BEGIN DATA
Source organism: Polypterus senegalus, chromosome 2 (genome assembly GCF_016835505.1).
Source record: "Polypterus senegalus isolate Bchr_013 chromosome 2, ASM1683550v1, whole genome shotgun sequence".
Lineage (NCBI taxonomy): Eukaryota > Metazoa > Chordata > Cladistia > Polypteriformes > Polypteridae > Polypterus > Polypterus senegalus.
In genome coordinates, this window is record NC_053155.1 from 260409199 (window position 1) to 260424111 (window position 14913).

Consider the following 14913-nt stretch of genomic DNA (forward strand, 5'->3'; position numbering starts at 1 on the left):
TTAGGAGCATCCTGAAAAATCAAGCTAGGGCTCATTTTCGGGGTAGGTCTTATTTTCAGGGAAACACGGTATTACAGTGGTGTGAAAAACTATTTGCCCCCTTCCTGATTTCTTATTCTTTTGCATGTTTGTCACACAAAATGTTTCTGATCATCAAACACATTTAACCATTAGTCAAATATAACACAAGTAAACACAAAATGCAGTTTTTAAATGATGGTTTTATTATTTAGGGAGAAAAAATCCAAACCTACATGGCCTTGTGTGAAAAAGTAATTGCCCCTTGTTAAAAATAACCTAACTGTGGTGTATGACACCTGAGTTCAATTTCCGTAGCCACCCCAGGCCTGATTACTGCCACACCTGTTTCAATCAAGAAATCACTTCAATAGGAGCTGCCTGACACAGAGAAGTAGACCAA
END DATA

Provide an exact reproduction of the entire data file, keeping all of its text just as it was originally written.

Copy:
Source organism: Polypterus senegalus, chromosome 2 (genome assembly GCF_016835505.1).
Source record: "Polypterus senegalus isolate Bchr_013 chromosome 2, ASM1683550v1, whole genome shotgun sequence".
Lineage (NCBI taxonomy): Eukaryota > Metazoa > Chordata > Cladistia > Polypteriformes > Polypteridae > Polypterus > Polypterus senegalus.
In genome coordinates, this window is record NC_053155.1 from 260409199 (window position 1) to 260424111 (window position 14913).

Consider the following 14913-nt stretch of genomic DNA (forward strand, 5'->3'; position numbering starts at 1 on the left):
TTAGGAGCATCCTGAAAAATCAAGCTAGGGCTCATTTTCGGGGTAGGTCTTATTTTCAGGGAAACACGGTATTACAGTGGTGTGAAAAACTATTTGCCCCCTTCCTGATTTCTTATTCTTTTGCATGTTTGTCACACAAAATGTTTCTGATCATCAAACACATTTAACCATTAGTCAAATATAACACAAGTAAACACAAAATGCAGTTTTTAAATGATGGTTTTATTATTTAGGGAGAAAAAATCCAAACCTACATGGCCTTGTGTGAAAAAGTAATTGCCCCTTGTTAAAAATAACCTAACTGTGGTGTATGACACCTGAGTTCAATTTCCGTAGCCACCCCAGGCCTGATTACTGCCACACCTGTTTCAATCAAGAAATCACTTCAATAGGAGCTGCCTGACACAGAGAAGTAGACCAA